So you were primarily showing the flag.
That's right. We enjoyed it a great deal. It was not a bad deal. The oil hadn't gotten that big over there in 1949, yet. It was hot and there were a lot of flies. The towns looked just like the pictures in the Bible. You've seen those old tan-colored pictures in the Bible of those villages. The towns still looked like that, except once in a while you'd see someone riding a bicycle or there would be a light bulb hanging from a twisted wire from the ceiling. That's about the only difference.
In the Trucial Oman area, in the town of Muscat, we saw the whole town stand there while the gate was opened for this guy who drove up in an old desert buggy. He had rifles with him that had the curved-out butts. He had his knives on him and his robes. He had his four wives with him and they were all veiled. It was quite an experience.
It was a different culture entirely.
Oh, entirely. It was the old desert culture just exactly like you read about in the stories. Of course, everybody was trying to find bargains for oriental rugs and that sort of thing. Not me. I didn't even try to buy a camel.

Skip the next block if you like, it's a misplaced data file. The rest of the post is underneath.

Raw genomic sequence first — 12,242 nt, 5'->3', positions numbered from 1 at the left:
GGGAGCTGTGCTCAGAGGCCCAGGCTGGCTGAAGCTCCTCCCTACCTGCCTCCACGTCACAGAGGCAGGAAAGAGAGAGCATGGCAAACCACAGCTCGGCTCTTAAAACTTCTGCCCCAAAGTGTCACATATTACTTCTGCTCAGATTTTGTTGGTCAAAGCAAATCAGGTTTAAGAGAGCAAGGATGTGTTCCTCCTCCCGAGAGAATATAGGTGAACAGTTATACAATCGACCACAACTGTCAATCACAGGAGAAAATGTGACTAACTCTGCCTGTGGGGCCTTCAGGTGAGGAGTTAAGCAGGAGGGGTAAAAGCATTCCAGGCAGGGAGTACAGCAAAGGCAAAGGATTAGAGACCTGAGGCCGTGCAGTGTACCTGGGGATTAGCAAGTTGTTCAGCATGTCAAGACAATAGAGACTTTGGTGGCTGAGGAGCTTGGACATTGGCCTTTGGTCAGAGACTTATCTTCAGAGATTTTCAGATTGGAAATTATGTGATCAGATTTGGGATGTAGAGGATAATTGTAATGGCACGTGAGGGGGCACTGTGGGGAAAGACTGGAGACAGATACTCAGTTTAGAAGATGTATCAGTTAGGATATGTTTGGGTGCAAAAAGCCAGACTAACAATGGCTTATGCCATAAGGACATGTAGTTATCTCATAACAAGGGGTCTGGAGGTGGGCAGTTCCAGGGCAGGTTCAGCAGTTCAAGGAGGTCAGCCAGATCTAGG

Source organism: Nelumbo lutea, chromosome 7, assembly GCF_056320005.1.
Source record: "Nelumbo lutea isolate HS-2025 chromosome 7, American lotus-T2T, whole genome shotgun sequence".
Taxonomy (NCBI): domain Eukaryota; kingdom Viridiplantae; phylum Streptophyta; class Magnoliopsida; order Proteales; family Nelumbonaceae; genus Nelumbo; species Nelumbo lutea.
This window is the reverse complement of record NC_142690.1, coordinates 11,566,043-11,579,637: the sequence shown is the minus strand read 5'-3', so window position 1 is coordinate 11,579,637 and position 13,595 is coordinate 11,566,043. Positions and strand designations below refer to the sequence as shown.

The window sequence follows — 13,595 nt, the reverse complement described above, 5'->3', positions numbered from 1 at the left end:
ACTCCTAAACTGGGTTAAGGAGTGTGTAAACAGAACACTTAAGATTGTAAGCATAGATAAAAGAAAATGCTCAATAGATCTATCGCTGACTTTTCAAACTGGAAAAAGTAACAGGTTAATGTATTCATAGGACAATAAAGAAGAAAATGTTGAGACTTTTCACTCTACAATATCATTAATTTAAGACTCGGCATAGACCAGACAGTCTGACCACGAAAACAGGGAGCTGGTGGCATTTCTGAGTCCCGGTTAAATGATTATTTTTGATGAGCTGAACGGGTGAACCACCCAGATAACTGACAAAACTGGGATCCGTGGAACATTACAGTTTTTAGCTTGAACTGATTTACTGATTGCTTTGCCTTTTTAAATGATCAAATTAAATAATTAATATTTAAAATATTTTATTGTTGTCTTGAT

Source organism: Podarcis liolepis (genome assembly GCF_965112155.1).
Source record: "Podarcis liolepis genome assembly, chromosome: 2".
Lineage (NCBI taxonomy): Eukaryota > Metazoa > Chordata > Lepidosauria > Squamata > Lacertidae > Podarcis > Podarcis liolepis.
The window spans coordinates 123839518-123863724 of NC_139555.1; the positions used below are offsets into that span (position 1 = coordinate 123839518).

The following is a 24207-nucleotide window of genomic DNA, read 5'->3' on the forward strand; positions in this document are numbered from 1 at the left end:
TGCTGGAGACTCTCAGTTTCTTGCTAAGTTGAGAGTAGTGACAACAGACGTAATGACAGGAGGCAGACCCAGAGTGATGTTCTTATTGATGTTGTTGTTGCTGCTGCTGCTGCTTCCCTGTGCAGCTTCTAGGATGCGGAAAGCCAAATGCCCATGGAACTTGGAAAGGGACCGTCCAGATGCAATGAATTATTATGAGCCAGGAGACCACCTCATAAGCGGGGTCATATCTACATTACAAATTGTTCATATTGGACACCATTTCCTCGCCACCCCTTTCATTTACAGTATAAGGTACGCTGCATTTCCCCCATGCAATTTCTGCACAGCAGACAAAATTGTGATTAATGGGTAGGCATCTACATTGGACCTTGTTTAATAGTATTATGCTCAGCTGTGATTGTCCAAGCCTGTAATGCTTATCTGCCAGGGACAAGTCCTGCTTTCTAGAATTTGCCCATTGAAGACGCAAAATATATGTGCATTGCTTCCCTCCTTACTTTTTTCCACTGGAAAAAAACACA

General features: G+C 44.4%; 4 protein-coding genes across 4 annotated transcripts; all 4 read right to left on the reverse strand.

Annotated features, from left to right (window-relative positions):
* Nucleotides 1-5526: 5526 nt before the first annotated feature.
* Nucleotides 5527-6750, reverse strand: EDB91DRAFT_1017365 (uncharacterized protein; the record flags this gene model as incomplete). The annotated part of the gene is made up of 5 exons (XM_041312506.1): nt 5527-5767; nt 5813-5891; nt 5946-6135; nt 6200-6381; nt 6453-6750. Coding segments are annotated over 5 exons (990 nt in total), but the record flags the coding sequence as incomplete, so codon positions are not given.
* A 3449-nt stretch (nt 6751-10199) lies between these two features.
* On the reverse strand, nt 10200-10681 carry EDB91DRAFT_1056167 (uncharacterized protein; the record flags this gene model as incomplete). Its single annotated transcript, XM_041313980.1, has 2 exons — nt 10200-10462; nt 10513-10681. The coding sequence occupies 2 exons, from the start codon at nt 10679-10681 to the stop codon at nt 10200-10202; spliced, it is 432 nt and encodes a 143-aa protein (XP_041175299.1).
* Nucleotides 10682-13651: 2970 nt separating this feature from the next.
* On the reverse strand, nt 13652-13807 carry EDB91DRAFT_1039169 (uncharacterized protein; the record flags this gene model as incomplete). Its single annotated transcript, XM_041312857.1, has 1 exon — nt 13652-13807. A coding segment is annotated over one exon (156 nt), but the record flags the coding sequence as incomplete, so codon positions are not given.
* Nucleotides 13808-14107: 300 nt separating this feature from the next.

There was a real steep rock wall on one side of the entry to the harbor, and they asked every ship that came in there to paint the name of the ship and the year on that rock wall. The DUXBURY BAY's name and 1949 were painted up there. By the way, my number two son was there on the USS CONY in 1969.
Did he see the DUXBURY BAY still there?
I don't know. After he was in the Persian Gulf, he got out of the Navy and went to the Army and ended up as chief warrant officer pilot. He got out and went to college and then he couldn't get back in. They had too many pilots, so his wilfe joined the Air Force. She's a captain in the Medical Service Corps in the Air Force. She's a physical therapist. She's going to school in Lexington, Kentucky, now, getting her master's degree at the Air Force's expense. He's a pilot for Evergreen International.
Part of the family stays on the water and part in the air.
My daughter married an Air Force sergeant. He's out now. He's a computer specialist is Houston. She was in the Army nurses training program for awile. My oldest son spent time in the Army Reserve. They're all military, all four of them.
I would suppose that growing up in a military environment would be a very natural determinate. It would be almost second nature.
I think it's appropriate that if we enjoy living in this country, why don't we pay some back?! Why don't we do our share, too? This is what we choose to do as our contribution to our country. It makes sense to me.
[End of Interview]